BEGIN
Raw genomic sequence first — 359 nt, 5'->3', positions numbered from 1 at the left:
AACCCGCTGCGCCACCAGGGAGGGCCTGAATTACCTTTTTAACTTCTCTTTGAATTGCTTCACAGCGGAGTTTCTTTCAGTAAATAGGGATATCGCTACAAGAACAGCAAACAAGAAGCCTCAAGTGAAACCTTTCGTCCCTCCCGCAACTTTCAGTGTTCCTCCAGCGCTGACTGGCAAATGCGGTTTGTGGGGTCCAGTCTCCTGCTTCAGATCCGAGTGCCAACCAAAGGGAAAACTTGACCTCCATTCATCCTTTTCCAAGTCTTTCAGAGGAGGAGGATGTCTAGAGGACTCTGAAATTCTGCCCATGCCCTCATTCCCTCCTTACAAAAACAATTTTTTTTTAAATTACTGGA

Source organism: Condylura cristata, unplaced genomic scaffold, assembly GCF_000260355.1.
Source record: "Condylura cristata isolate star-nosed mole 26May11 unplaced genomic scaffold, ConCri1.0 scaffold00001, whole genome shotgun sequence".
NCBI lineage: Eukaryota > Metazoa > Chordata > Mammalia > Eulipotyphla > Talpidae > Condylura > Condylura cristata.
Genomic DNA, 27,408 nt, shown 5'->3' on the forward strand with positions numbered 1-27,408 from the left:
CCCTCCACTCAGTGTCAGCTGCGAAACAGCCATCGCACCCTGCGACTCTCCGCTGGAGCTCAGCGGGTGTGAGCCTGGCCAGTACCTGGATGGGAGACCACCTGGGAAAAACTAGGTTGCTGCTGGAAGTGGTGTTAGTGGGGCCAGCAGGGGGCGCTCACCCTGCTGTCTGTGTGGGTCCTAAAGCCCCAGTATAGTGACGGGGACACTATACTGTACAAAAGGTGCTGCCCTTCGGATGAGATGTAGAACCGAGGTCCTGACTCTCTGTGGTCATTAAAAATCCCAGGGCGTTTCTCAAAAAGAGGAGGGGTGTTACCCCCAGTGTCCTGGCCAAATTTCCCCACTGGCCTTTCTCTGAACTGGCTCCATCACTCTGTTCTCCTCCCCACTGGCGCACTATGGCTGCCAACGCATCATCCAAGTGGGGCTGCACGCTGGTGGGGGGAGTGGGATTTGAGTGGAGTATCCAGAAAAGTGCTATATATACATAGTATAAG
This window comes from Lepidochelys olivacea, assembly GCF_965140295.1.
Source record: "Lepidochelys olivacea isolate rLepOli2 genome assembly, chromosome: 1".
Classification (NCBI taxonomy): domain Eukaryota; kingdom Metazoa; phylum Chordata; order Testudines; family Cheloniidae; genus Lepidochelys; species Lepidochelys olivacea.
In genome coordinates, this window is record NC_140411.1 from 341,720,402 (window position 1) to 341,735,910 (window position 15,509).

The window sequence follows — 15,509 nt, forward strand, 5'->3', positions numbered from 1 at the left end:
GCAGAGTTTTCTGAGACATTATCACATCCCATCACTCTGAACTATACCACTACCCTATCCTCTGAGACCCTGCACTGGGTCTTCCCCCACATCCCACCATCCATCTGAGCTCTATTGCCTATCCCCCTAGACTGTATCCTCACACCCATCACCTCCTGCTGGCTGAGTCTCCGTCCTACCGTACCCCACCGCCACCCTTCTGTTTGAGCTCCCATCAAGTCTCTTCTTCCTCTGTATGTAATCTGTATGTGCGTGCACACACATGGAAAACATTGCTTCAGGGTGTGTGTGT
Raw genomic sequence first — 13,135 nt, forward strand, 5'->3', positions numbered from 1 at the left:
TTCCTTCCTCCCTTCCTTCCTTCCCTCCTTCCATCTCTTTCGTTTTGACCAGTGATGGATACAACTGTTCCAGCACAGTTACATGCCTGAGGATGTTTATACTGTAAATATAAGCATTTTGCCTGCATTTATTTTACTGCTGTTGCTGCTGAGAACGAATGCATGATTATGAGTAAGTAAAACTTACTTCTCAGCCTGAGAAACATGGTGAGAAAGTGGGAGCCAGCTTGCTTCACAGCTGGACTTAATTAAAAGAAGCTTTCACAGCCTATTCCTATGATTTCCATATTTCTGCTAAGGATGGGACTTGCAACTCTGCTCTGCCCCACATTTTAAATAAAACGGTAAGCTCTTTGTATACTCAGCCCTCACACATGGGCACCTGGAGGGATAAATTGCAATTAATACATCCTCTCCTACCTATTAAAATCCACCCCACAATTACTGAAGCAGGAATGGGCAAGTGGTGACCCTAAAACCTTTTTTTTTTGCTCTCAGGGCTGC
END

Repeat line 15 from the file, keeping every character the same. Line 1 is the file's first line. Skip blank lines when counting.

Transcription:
TTCCTTCCTCCCTTCCTTCCTTCCCTCCTTCCATCTCTTTCGTTTTGACCAGTGATGGATACAACTGTTCCAGCACAGTTACATGCCTGAGGATGTTTATACTGTAAATATAAGCATTTTGCCTGCATTTATTTTACTGCTGTTGCTGCTGAGAACGAATGCATGATTATGAGTAAGTAAAACTTACTTCTCAGCCTGAGAAACATGGTGAGAAAGTGGGAGCCAGCTTGCTTCACAGCTGGACTTAATTAAAAGAAGCTTTCACAGCCTATTCCTATGATTTCCATATTTCTGCTAAGGATGGGACTTGCAACTCTGCTCTGCCCCACATTTTAAATAAAACGGTAAGCTCTTTGTATACTCAGCCCTCACACATGGGCACCTGGAGGGATAAATTGCAATTAATACATCCTCTCCTACCTATTAAAATCCACCCCACAATTACTGAAGCAGGAATGGGCAAGTGGTGACCCTAAAACCTTTTTTTTTTGCTCTCAGGGCTGC